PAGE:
General Information about Sarajevo

Sarajevo is the capital city of Bosnia and Herzegovina. With its population half a million, it is the biggest city in the country. It is possible to see traces of the many different cultures in the long and rich history of the city. Having this in mind, Sarajevo and its inhabitants are proud themselves of the traditional religious diversity, having adherents of Islam, Orthodoxy, Catholicism and Judaism coexisting there for centuries.

The area of Sarajevo has been continuously settled since the Neolithic age. The most famous example of a Neolithic settlement in the Sarajevo area is that of the Butmir culture, from which unique ceramics and pottery designs were found.

The next prominent inhabitants of Sarajevo were the Illyrians who considered most of the West Balkans as their homeland in 9 A.D. Illyrians were defeated by the Romans who occupied the area of Bosnia and Herzegovina. Settlers who followed after Romans were Slavs in the 7th century.

Sarajevo is located within the historical region of Bosnia and almost in the center of the triangular-shaped territory of Bosnia and Herzegovina, which is in the southeast of Europe. City extends along the Sarajevo valley in the middle of Dinaric Alps and consists of four municipalities: Centar (Center), Novi Grad (New Town), Novo Sarajevo (New Sarajevo) and Stari Grad (Old Town). Neighboring municipalities of Sarajevo are Ilidza and Vogošča. It was established in the Miljacka valley which is surrounded by "Ozren Planina" (1452 m) mountain in the North, "Romanija Planina" (1649 m) and Jahorina (1913 m) mountains in the south.

The modern city of Sarajevo arose in the 15th century, after it was conquered by the Ottoman Empire. The first Ottoman governor of Bosnia Province, Isa-Beg Ishaković, transformed the settlement into a city by building a number of key objects, including a mosque, a closed marketplace, a public bath, a han(inn), and of course the governor's castle ("Saraj") which gave the city its present name. Rapidly developing Sarajevo was the most important Ottoman city in the Balkans after Istanbul itself.

But that changed in 1699 when Prince Eugene of Savoy led a raid on Sarajevo, setting the city on fire. In just one day, nearly the whole city was destroyed. The city was later rebuilt, but never fully recovered from the destruction. In 1878, the Austria-Hungarian Empire conquered Bosnia and Herzegovina and annexed it completely in 1908. Sarajevo was industrialized by Austria-Hungary, who used the city as a testing area for new inventions, such as tramways, before installing them in Vienna.

During the 20th century, Sarajevo has attracted international attention several times: In 1914, it was the site of the assassination of Archduke Franz Ferdinand and his wife Sophia that sparked World War I, while seventy years later it became the host city of the 1984 Winter Olympics. Sarajevo also underwent the longest siege in post WWII military history during the 1992-1995 aggression by the Serbian forces.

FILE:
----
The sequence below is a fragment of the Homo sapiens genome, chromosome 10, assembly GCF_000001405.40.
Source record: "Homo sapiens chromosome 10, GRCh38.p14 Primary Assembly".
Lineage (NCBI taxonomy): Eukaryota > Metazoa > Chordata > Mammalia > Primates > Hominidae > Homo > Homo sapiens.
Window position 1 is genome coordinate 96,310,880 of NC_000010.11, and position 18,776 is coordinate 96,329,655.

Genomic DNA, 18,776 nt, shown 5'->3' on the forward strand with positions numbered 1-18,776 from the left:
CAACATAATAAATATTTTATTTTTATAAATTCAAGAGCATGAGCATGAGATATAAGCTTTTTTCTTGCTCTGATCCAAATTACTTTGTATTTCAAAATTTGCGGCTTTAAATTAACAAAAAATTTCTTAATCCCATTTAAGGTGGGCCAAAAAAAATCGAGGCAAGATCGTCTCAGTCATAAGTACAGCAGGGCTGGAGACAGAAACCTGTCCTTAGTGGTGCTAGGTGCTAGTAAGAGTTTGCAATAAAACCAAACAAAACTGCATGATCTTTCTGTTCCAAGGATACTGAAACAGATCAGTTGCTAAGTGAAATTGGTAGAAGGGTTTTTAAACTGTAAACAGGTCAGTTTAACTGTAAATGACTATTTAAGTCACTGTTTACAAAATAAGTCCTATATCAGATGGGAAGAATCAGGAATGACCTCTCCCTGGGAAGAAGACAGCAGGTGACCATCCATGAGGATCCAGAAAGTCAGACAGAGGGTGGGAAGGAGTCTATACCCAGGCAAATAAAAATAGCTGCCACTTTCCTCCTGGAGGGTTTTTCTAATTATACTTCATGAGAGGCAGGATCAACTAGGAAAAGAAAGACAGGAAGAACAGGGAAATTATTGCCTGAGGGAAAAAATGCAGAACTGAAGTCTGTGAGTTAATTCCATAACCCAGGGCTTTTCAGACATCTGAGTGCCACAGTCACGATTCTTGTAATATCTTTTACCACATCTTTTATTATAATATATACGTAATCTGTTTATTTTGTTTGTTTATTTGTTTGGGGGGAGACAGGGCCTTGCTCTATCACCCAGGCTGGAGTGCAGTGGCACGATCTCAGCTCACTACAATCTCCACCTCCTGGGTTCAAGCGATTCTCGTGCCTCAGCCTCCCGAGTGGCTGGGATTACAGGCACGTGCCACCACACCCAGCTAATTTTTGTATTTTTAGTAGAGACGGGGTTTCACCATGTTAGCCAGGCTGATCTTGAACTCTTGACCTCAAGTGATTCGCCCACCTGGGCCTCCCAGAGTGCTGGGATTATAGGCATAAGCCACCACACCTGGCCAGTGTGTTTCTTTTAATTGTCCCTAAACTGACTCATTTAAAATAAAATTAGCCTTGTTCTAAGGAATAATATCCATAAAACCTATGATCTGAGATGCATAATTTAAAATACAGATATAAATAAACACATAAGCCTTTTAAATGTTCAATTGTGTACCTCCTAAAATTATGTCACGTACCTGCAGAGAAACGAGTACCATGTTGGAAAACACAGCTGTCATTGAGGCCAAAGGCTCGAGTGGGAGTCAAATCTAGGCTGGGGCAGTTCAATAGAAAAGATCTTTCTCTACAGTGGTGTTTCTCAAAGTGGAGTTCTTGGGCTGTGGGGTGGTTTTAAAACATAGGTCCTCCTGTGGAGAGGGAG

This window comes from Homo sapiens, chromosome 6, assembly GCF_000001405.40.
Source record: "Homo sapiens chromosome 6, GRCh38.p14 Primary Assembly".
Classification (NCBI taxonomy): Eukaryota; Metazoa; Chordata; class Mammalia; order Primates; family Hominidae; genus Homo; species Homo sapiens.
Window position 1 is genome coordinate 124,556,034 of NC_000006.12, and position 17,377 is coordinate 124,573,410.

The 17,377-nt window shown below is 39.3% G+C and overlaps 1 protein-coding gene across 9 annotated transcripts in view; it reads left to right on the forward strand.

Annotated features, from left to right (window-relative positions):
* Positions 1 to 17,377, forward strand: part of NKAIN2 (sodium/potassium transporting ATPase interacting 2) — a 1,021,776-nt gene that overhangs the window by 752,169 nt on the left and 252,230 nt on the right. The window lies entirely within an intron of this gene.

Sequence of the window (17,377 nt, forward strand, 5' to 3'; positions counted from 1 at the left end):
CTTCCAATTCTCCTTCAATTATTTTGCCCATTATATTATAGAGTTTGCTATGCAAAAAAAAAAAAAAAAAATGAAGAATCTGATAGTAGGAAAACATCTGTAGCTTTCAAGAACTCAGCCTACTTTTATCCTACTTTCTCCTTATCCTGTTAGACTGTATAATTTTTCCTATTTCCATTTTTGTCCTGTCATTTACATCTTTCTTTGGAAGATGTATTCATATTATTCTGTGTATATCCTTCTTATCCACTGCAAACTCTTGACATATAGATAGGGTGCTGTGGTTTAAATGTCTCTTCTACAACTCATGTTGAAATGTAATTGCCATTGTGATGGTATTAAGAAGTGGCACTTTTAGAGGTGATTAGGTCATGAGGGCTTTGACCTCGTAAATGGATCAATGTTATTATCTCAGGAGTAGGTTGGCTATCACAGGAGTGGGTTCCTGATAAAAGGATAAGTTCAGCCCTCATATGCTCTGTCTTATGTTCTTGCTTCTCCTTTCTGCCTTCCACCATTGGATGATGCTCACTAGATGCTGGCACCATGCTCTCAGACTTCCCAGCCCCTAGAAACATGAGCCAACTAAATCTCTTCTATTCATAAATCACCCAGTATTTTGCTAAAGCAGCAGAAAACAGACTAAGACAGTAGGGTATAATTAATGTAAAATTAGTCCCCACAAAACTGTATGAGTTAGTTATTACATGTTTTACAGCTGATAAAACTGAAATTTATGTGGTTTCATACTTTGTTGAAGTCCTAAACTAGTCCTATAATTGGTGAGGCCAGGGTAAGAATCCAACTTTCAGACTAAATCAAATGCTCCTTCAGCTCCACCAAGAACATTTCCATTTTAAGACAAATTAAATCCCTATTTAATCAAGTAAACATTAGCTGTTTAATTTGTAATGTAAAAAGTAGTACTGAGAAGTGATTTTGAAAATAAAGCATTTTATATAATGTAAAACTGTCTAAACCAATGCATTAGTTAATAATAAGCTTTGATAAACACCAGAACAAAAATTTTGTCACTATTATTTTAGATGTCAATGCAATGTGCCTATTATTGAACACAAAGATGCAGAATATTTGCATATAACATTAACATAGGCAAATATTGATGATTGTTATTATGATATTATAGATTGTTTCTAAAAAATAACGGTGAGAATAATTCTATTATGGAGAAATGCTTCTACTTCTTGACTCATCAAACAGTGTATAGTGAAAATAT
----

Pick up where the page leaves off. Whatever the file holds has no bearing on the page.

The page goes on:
Today the city is completely recovered and represents a major center of culture and economic development in Bosnia and Herzegovina.

<<< Click here to see "Sarajevo city navigator" >>>

Places of interest


Bascarsija, also known as the Old Market, is not only one of the most important meeting and shopping centers in Sarajevo but also in all Balkans during the history. Famous Ottoman bazaar which was located in the center of Sarajevo, the capital of Bosnia and Herzegovina, was founded in the 16th century. It is still in use today and in the heart of Sarajevo. Bascarsija, surrounded by the Ottoman Mosques, has a Han (inn), a madrassa and many hospices which were built by Gazi Husrev-Beg. Known as the Turkish region, Bascarsija has a very nice Sebil which has become the symbol of the Sarajevo. Also it consists of many buildings that are the property of the Gazi Hüsrev Bey Foundation.

Alley in Ilidza and Vrelo Bosna (Spring of River Bosnia)

Spring of River Bosnia (Vrelo Bosna) and its park which is close to our university campus can be reached by alley adorned with plane and chestnut trees in length of 3.5 kilometers. Alley consists of 726 trees of maple-leaved plane-trees, planted in 2 rows in 1892, and dozens of wild chestnut trees planted in 1888. The lakes in the park and the spring of River Bosnia at the end of the alley are worth to visit. The height of spring of River Bosnia is 492 meters above the sea level from the foothills of the Igman Mountain. The facilities of the city water supply have been built next to the spring of River Bosnia because of the high quality of the water.

National and University Library of Bosnia and Herzegovina (City Hall)

Constructed in the period Austro-Hungarian Empire as a municipality building, it represents the architectural style of Bosnia and Herzegovina in that era. The building which was opened in 1896 served as municipality building until the end of the Second World War then served as the National Library. Burned and damaged building during 1992-1995 war in Bosnia has been restored nowadays

National Museum of Bosnia and Herzegovina

National Museum of Bosnia and Herzegovina was founded in 1888 during Austria-Hungary period. Following the founding of the National museum during the last century it has been able to collect and preserve a large part of the national cultural heritage of the country. The construction of the museum began in 1909 and was completed in 1912 and mansion type museum consists of a botanical garden located in the middle of four separate buildings. Botanical garden contains many endemic plants from Bosnia and all over the world. The tomb stones exhibition was open to the public on 1 October 1913. One of the most important exhibits in the museum is the famous Sarajevo Haggadah, the traditional Jewish book by the Sephardim brought to Sarajevo by his exile from Spain. Museum suffered from serious damage in the war between the years of 1992-1995.

Roman Bridge

While Goat Bridge symbolically represented the eastern entry of Sarajevo, the Roman Bridge represents the western entry. This bridge, located on the Bosnia River, belongs to the architectural heritage of the Ottoman period. It was built between 1530 and 1550, and until today it has retained its original shape. The construction of the bridge was ornamented stones from the Roman period, that it why the bridge is better known as the "Roman Bridge".

Gazi Husrev Beg Mosque and Bezistan